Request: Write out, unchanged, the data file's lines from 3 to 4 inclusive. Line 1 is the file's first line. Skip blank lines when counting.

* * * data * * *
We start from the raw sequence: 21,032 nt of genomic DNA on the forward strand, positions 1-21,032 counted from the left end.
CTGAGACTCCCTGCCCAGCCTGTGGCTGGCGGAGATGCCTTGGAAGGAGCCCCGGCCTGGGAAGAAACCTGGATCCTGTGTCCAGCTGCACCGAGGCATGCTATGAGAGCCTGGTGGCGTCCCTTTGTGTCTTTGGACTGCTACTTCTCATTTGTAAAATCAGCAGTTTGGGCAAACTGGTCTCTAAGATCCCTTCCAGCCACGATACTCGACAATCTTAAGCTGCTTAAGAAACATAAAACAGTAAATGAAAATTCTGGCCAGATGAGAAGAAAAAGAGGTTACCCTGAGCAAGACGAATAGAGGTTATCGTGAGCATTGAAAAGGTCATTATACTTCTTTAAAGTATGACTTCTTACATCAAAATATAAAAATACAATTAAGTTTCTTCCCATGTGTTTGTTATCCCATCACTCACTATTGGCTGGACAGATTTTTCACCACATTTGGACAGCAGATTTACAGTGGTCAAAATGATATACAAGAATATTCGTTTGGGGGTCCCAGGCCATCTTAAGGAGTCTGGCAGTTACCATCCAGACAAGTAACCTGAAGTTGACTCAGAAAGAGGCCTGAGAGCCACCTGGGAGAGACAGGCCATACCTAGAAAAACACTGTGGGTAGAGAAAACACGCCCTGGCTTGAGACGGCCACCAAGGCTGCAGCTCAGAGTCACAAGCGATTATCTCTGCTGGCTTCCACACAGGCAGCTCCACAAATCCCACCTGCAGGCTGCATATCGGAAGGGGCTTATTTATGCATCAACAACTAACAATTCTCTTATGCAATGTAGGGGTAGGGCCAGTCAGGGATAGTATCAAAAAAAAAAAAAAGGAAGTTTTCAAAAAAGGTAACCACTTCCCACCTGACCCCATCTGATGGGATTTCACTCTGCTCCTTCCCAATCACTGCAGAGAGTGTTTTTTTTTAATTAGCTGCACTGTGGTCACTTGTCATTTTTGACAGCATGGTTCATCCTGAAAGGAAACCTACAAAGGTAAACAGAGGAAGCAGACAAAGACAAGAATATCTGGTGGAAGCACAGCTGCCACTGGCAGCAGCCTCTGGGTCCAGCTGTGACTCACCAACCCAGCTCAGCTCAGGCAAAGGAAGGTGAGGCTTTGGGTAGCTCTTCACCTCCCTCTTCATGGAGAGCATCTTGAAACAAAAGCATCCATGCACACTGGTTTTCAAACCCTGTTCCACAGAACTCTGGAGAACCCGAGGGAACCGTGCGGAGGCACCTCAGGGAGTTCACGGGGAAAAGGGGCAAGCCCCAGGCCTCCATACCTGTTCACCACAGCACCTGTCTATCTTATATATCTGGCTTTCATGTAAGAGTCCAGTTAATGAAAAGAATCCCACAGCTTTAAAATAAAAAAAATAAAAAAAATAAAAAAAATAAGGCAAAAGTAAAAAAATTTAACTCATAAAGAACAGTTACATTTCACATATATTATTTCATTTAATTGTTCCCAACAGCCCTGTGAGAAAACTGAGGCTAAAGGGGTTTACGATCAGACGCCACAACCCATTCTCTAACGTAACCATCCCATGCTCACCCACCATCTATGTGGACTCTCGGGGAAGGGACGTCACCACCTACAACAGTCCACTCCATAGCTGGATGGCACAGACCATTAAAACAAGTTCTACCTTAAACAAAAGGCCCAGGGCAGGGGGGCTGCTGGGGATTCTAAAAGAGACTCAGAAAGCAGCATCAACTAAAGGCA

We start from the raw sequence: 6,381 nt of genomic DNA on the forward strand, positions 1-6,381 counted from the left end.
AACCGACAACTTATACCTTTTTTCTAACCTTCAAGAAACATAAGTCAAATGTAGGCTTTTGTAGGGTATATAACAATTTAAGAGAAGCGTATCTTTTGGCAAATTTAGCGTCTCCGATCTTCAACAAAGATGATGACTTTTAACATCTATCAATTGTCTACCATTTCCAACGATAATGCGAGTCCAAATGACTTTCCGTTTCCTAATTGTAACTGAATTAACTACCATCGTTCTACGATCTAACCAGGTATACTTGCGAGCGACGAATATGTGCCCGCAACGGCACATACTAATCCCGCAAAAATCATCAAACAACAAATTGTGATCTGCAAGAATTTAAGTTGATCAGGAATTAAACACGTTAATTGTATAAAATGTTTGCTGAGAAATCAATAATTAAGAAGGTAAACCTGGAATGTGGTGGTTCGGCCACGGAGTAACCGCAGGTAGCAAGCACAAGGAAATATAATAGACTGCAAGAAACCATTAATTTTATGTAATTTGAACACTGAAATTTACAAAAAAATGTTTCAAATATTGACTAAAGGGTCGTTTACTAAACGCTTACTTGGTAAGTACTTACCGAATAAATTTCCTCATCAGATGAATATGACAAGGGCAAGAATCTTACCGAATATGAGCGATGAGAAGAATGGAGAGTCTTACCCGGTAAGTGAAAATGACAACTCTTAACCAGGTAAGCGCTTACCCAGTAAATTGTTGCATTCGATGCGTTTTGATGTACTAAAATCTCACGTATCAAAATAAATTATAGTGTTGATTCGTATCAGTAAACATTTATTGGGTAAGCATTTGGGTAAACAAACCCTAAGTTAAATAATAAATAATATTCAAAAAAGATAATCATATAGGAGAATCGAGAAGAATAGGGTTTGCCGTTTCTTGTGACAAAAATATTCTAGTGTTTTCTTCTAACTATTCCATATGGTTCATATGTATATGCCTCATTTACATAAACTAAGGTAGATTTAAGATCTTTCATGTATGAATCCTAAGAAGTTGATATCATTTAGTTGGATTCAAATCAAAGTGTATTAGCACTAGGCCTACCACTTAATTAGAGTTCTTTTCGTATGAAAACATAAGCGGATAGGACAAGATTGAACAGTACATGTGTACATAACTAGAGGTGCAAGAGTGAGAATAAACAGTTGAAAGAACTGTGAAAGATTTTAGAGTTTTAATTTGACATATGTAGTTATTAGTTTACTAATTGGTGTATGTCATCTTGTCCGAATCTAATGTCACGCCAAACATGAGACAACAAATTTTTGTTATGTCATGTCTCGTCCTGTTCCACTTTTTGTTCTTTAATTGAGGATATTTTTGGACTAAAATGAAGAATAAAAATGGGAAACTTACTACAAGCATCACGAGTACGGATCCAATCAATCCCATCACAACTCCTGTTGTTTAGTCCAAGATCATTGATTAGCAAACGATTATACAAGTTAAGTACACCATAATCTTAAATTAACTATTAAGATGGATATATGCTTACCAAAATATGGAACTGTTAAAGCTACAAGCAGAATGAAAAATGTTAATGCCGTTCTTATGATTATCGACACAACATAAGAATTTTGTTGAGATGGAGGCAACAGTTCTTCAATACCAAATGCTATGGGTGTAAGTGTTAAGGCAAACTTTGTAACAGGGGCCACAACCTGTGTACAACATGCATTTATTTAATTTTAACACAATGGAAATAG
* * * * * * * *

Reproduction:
We start from the raw sequence: 6,381 nt of genomic DNA on the forward strand, positions 1-6,381 counted from the left end.
AACCGACAACTTATACCTTTTTTCTAACCTTCAAGAAACATAAGTCAAATGTAGGCTTTTGTAGGGTATATAACAATTTAAGAGAAGCGTATCTTTTGGCAAATTTAGCGTCTCCGATCTTCAACAAAGATGATGACTTTTAACATCTATCAATTGTCTACCATTTCCAACGATAATGCGAGTCCAAATGACTTTCCGTTTCCTAATTGTAACTGAATTAACTACCATCGTTCTACGATCTAACCAGGTATACTTGCGAGCGACGAATATGTGCCCGCAACGGCACATACTAATCCCGCAAAAATCATCAAACAACAAATTGTGATCTGCAAGAATTTAAGTTGATCAGGAATTAAACACGTTAATTGTATAAAATGTTTGCTGAGAAATCAATAATTAAGAAGGTAAACCTGGAATGTGGTGGTTCGGCCACGGAGTAACCGCAGGTAGCAAGCACAAGGAAATATAATAGACTGCAAGAAACCATTAATTTTATGTAATTTGAACACTGAAATTTACAAAAAAATGTTTCAAATATTGACTAAAGGGTCGTTTACTAAACGCTTACTTGGTAAGTACTTACCGAATAAATTTCCTCATCAGATGAATATGACAAGGGCAAGAATCTTACCGAATATGAGCGATGAGAAGAATGGAGAGTCTTACCCGGTAAGTGAAAATGACAACTCTTAACCAGGTAAGCGCTTACCCAGTAAATTGTTGCATTCGATGCGTTTTGATGTACTAAAATCTCACGTATCAAAATAAATTATAGTGTTGATTCGTATCAGTAAACATTTATTGGGTAAGCATTTGGGTAAACAAACCCTAAGTTAAATAATAAATAATATTCAAAAAAGATAATCATATAGGAGAATCGAGAAGAATAGGGTTTGCCGTTTCTTGTGACAAAAATATTCTAGTGTTTTCTTCTAACTATTCCATATGGTTCATATGTATATGCCTCATTTACATAAACTAAGGTAGATTTAAGATCTTTCATGTATGAATCCTAAGAAGTTGATATCATTTAGTTGGATTCAAATCAAAGTGTATTAGCACTAGGCCTACCACTTAATTAGAGTTCTTTTCGTATGAAAACATAAGCGGATAGGACAAGATTGAACAGTACATGTGTACATAACTAGAGGTGCAAGAGTGAGAATAAACAGTTGAAAGAACTGTGAAAGATTTTAGAGTTTTAATTTGACATATGTAGTTATTAGTTTACTAATTGGTGTATGTCATCTTGTCCGAATCTAATGTCACGCCAAACATGAGACAACAAATTTTTGTTATGTCATGTCTCGTCCTGTTCCACTTTTTGTTCTTTAATTGAGGATATTTTTGGACTAAAATGAAGAATAAAAATGGGAAACTTACTACAAGCATCACGAGTACGGATCCAATCAATCCCATCACAACTCCTGTTGTTTAGTCCAAGATCATTGATTAGCAAACGATTATACAAGTTAAGTACACCATAATCTTAAATTAACTATTAAGATGGATATATGCTTACCAAAATATGGAACTGTTAAAGCTACAAGCAGAATGAAAAATGTTAATGCCGTTCTTATGATTATCGACACAACATAAGAATTTTGTTGAGATGGAGGCAACAGTTCTTCAATACCAAATGCTATGGGTGTAAGTGTTAAGGCAAACTTTGTAACAGGGGCCACAACCTGTGTACAACATGCATTTATTTAATTTTAACACAATGGAAATAG